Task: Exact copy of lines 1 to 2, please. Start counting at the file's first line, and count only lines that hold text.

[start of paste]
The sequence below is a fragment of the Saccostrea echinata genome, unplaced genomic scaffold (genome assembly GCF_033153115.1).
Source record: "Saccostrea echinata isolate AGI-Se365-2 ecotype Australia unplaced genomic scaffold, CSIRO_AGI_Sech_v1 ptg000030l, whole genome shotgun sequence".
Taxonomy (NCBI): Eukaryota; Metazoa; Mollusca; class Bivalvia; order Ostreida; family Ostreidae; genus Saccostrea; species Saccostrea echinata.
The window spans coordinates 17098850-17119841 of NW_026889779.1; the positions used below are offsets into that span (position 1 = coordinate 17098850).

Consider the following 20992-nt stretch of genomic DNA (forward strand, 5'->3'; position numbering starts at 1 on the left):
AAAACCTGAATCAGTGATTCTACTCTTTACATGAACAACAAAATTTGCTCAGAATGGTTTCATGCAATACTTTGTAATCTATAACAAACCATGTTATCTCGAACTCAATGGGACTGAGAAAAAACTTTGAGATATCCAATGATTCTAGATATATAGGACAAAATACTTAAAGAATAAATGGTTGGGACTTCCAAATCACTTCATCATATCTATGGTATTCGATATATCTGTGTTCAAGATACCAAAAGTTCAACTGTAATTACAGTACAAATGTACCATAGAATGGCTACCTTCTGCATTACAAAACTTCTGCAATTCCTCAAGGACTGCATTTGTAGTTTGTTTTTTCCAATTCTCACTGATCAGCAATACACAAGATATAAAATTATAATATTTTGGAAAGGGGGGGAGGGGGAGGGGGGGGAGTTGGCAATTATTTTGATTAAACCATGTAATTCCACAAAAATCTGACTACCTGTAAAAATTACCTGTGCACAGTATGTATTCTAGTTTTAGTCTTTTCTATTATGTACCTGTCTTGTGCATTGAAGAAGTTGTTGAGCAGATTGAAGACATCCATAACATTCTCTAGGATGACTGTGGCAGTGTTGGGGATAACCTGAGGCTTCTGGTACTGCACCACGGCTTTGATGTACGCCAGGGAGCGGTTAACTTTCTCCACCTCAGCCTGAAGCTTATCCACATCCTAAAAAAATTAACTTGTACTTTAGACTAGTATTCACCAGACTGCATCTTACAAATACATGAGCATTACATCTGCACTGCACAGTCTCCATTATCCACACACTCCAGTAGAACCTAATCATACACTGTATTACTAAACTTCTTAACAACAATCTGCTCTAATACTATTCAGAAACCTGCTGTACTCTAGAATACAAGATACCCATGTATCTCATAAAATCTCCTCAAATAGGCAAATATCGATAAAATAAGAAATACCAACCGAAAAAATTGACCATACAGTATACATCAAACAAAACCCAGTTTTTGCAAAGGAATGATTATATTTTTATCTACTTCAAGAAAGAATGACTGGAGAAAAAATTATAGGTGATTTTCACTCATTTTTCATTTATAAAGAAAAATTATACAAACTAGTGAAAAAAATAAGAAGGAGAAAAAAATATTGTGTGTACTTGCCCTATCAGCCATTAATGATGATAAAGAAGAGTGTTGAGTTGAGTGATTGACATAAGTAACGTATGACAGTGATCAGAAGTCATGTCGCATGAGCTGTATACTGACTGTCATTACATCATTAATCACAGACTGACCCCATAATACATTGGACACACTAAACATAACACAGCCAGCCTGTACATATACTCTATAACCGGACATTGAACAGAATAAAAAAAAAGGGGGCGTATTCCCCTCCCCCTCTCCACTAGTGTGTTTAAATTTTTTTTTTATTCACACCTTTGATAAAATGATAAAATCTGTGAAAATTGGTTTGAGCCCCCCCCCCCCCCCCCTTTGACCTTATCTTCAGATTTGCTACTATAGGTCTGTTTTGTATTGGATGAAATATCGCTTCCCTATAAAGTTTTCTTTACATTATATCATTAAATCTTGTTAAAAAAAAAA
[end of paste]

The sequence below is a fragment of the Saccostrea echinata genome, unplaced genomic scaffold (genome assembly GCF_033153115.1).
Source record: "Saccostrea echinata isolate AGI-Se365-2 ecotype Australia unplaced genomic scaffold, CSIRO_AGI_Sech_v1 ptg000030l, whole genome shotgun sequence".